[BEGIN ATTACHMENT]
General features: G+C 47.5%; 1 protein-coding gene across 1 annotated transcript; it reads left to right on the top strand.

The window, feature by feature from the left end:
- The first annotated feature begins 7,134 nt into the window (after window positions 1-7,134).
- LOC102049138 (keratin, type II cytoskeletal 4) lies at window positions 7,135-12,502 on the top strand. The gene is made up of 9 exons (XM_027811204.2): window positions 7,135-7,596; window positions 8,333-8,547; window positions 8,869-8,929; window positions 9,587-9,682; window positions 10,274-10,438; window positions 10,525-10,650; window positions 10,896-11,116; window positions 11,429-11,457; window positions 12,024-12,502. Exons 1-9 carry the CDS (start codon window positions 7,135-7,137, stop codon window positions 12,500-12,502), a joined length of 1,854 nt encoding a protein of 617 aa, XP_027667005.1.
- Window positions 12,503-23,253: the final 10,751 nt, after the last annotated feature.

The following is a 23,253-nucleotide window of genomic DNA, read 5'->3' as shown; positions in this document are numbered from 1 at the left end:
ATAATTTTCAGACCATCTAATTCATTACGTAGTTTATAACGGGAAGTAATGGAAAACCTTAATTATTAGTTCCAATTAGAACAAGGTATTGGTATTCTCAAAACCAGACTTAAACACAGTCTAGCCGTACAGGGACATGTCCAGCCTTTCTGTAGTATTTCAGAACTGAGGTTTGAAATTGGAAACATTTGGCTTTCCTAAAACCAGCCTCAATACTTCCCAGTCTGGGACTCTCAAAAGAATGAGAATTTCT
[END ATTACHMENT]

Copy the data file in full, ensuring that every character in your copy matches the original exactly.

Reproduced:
General features: G+C 47.5%; 1 protein-coding gene across 1 annotated transcript; it reads left to right on the top strand.

The window, feature by feature from the left end:
- The first annotated feature begins 7,134 nt into the window (after window positions 1-7,134).
- LOC102049138 (keratin, type II cytoskeletal 4) lies at window positions 7,135-12,502 on the top strand. The gene is made up of 9 exons (XM_027811204.2): window positions 7,135-7,596; window positions 8,333-8,547; window positions 8,869-8,929; window positions 9,587-9,682; window positions 10,274-10,438; window positions 10,525-10,650; window positions 10,896-11,116; window positions 11,429-11,457; window positions 12,024-12,502. Exons 1-9 carry the CDS (start codon window positions 7,135-7,137, stop codon window positions 12,500-12,502), a joined length of 1,854 nt encoding a protein of 617 aa, XP_027667005.1.
- Window positions 12,503-23,253: the final 10,751 nt, after the last annotated feature.

The following is a 23,253-nucleotide window of genomic DNA, read 5'->3' as shown; positions in this document are numbered from 1 at the left end:
ATAATTTTCAGACCATCTAATTCATTACGTAGTTTATAACGGGAAGTAATGGAAAACCTTAATTATTAGTTCCAATTAGAACAAGGTATTGGTATTCTCAAAACCAGACTTAAACACAGTCTAGCCGTACAGGGACATGTCCAGCCTTTCTGTAGTATTTCAGAACTGAGGTTTGAAATTGGAAACATTTGGCTTTCCTAAAACCAGCCTCAATACTTCCCAGTCTGGGACTCTCAAAAGAATGAGAATTTCT